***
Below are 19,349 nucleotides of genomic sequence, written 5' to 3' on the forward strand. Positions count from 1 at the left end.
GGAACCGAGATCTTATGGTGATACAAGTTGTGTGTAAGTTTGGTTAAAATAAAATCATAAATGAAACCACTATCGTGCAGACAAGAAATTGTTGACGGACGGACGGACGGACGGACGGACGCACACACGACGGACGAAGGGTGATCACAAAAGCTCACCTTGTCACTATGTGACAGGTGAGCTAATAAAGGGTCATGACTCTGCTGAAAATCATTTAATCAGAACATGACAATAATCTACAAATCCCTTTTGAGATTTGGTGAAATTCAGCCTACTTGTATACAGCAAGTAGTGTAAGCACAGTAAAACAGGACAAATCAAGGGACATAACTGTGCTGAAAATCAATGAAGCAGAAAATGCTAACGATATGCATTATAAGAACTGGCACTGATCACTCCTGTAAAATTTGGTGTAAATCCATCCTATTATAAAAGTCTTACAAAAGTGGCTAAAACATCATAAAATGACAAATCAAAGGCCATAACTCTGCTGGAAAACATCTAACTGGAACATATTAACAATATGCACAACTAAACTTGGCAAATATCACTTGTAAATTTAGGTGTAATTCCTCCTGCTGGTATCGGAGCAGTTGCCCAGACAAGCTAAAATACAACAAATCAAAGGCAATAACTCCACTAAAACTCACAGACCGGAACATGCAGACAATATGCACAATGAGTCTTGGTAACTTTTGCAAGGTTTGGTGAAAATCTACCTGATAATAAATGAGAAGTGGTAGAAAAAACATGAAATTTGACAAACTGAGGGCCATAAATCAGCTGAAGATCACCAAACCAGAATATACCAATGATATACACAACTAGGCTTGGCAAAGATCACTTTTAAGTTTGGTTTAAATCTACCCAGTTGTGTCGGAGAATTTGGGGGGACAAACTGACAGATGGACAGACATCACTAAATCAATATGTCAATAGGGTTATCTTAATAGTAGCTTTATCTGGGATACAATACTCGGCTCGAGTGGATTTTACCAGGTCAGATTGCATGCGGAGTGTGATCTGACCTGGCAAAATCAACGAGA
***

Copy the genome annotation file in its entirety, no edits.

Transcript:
Below are 19,349 nucleotides of genomic sequence, written 5' to 3' on the forward strand. Positions count from 1 at the left end.
GGAACCGAGATCTTATGGTGATACAAGTTGTGTGTAAGTTTGGTTAAAATAAAATCATAAATGAAACCACTATCGTGCAGACAAGAAATTGTTGACGGACGGACGGACGGACGGACGGACGCACACACGACGGACGAAGGGTGATCACAAAAGCTCACCTTGTCACTATGTGACAGGTGAGCTAATAAAGGGTCATGACTCTGCTGAAAATCATTTAATCAGAACATGACAATAATCTACAAATCCCTTTTGAGATTTGGTGAAATTCAGCCTACTTGTATACAGCAAGTAGTGTAAGCACAGTAAAACAGGACAAATCAAGGGACATAACTGTGCTGAAAATCAATGAAGCAGAAAATGCTAACGATATGCATTATAAGAACTGGCACTGATCACTCCTGTAAAATTTGGTGTAAATCCATCCTATTATAAAAGTCTTACAAAAGTGGCTAAAACATCATAAAATGACAAATCAAAGGCCATAACTCTGCTGGAAAACATCTAACTGGAACATATTAACAATATGCACAACTAAACTTGGCAAATATCACTTGTAAATTTAGGTGTAATTCCTCCTGCTGGTATCGGAGCAGTTGCCCAGACAAGCTAAAATACAACAAATCAAAGGCAATAACTCCACTAAAACTCACAGACCGGAACATGCAGACAATATGCACAATGAGTCTTGGTAACTTTTGCAAGGTTTGGTGAAAATCTACCTGATAATAAATGAGAAGTGGTAGAAAAAACATGAAATTTGACAAACTGAGGGCCATAAATCAGCTGAAGATCACCAAACCAGAATATACCAATGATATACACAACTAGGCTTGGCAAAGATCACTTTTAAGTTTGGTTTAAATCTACCCAGTTGTGTCGGAGAATTTGGGGGGACAAACTGACAGATGGACAGACATCACTAAATCAATATGTCAATAGGGTTATCTTAATAGTAGCTTTATCTGGGATACAATACTCGGCTCGAGTGGATTTTACCAGGTCAGATTGCATGCGGAGTGTGATCTGACCTGGCAAAATCAACGAGA